The others cast for this drama are also fantastic – Shaun Evans does an equally incredible job at showing the deep development of Lord Worsley from a Prince Charming like character to an almost sickening abusive man who has lost everything. The format makes you feel sympathetic towards him in the opening scenes as Lady Worsley has run off with another man and really based on the laws of the land at the time he was technically in his right in how he treated her. He was after all obsessed and in love with her but I think this interpretation of the story paints him highly manipulative and power hungry that could be to drive the point of the complexities (and horrors) of owning the person you love.

Natalie Dormer as the Lady WorlseyEvan’s and Dormer’s opposing casting makes its a vividly interesting drama but mixed with the incredible sets and costumes just elevates it further. The first scene is in an ornate bright white room with Dormer’s red outfit standing out highlighting her conflict from where we find is her property (which due to the laws at the time she was unable to own). Every single one of Lady Worsleys outfits has been gracefully and thoughtfully planned providing an idea of where in the storyline each scene is at as her outfits go from elegant yet pale and floral to bold and striking. Each outfit really does denote her journey from shy and reserved to an outspoken lady who wanted her freedom from an abusive life.

This really was a delight that I think will be seared into my mind as an outstanding success that I can’t wait to watch again. I think it will not be as shocking or powerful as the original viewing but I still feel that the storyline, acting, costumes and sets will still make it an overwhelming treat. I would definitely recommend this to watch, especially those who love period dramas. I know that while BF may have complained at first over this being put on but with this fast paced and highly sexed take on the true story that most partners will silently enjoy.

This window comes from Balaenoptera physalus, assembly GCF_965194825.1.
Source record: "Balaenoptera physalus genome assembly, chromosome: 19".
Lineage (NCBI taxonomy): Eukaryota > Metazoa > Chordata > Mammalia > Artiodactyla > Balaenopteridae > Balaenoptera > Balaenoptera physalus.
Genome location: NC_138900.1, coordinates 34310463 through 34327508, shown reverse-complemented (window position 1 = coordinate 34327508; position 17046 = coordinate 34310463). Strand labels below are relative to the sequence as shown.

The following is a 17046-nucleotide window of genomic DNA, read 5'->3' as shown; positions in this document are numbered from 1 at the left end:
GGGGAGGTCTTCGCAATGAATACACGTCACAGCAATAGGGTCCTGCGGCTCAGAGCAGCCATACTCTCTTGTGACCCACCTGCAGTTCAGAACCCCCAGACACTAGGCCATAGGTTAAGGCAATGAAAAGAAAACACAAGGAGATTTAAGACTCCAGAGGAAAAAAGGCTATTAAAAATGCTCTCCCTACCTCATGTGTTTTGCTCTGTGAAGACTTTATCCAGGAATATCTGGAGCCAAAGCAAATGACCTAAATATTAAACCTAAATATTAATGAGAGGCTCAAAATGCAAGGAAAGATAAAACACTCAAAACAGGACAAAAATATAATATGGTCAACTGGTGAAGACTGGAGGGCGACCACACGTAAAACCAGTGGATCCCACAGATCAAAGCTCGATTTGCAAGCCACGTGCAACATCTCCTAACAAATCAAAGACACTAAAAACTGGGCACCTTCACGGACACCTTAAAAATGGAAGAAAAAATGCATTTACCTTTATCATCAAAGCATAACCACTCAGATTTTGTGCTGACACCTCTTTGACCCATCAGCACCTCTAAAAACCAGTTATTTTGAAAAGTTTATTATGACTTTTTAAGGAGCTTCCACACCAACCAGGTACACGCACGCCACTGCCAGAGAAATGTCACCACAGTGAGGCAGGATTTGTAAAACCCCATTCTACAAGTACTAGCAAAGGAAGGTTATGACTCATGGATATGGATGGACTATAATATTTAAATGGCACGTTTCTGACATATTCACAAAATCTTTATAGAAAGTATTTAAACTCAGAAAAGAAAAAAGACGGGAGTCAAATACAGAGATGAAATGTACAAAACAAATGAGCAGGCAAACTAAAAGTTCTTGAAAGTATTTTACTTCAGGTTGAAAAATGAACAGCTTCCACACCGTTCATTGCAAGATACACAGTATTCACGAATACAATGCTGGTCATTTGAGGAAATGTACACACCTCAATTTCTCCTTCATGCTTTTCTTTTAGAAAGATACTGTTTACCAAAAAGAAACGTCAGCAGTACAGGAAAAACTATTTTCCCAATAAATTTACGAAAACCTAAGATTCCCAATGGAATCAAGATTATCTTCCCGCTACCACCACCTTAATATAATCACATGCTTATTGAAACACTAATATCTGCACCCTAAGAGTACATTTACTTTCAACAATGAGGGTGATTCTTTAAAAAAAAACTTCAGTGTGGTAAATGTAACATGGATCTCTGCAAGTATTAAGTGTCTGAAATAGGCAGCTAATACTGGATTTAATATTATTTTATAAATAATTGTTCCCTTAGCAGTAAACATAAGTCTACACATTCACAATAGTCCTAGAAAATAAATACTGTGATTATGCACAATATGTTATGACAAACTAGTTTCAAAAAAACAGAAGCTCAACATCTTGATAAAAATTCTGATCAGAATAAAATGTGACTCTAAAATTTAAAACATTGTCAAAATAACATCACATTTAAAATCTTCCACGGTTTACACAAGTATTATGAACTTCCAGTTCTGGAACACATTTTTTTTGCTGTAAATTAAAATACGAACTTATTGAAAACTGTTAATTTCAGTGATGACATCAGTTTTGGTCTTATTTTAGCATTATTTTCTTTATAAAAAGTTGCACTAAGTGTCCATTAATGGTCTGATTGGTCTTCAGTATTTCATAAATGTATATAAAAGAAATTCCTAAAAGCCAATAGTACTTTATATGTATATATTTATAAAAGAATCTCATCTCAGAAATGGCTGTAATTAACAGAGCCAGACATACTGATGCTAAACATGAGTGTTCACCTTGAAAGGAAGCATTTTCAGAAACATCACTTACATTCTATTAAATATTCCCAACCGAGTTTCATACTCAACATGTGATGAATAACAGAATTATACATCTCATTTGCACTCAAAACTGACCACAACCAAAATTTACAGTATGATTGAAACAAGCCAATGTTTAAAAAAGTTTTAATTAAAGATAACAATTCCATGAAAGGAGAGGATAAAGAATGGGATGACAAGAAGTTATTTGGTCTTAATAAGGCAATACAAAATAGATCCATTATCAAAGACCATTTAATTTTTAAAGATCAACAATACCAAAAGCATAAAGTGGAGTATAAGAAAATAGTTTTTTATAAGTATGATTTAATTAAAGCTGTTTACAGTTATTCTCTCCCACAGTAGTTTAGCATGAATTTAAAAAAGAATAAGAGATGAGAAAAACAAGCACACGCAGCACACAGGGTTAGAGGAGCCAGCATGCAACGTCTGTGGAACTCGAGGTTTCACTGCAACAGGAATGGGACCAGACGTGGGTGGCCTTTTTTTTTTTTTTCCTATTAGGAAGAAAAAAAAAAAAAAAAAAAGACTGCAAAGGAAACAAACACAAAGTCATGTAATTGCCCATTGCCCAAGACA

Without spoiling the storyline it really does highlight the terrible abuse and unfair laws that women endured at the time as well as the sex story that shocked the nation. Everything that Lord Worsley did was lawful and yet it was a cornerstone moment where opinion did start to shift in woman rights. Even now this story is shocking and interesting and the BBC has done such an amazing job at bringing it to life.

It is a 10/10 – though with the very sexual nature of the storyline and need for certain visualisation of the sordid abuse women had to endure when they were considered property this is definitely for an mature audience. 

Bravo BBC for something that I am surprised was not released as a film – it is certainly one of the best dramas I have seen in a while. It is pieces like this that prove we need to protect it so please sign a petition to stop the cuts.

Have you seen the Scandalous Lady W – what did you think of it? What did you think of the storyline? Will you now check it out?

A month of learning BSL on blue background with hand gestures in the background

Day 20 – the importance of learning styles

I have not been using Flashsticks for 6 days now and it is hard.

I know that what I am doing is relearning signs now from 5 years ago but without the ability to get a video of the sign it is much harder. I also miss not having them around the house so I don’t have those nice little reminders throughout the day.
Learning a language is hard, especially on your own, so it is best to choose a style that suits you. I think this is why those signs that me and BF have to talk about I now always remember. Talking has always been such a great way to learn things – that is why classes were discussion was involved were my strongest subjects. I excelled at History for my GCSE’s because the teacher realised that we needed to be able to defend or “discuss” various points in an exam and doing that in a fun and open conversation was the best way to do this. The same was for Religious Education and despite having to learn a lot about two religions that were not my own (I did Islam and Judaism) I managed to get an A without any revision.

5 years ago when I was learning sign language in Bournemouth, it was not an accredited course but a student who wanted to help increase those who knew the basics. The course was full of staff, like my self, and students who all wanted to learn it for varying reasons. For many it was to help them with their job – whether that was a current role to talk to students, or something that would help students in the care or tourist industry later on in life. Others were there due to an general interest in language, to talk to family members or in one case to be able to chat up a girl.

We had two students who had known sign language all their lives leading the classes; one had a father who was a translator and the other had a brother who was deaf. While they lead the classes with lots of talking and discussion, they were always very open with just how strict all of their classes had been – in sign language classes there is normally no talking what so ever. For me this would be terrible – I am best learning vocal words with the sign or paired with a funny story or way to remember various signs. I would love to go back to classes but I know that I would struggle in such a strict environment.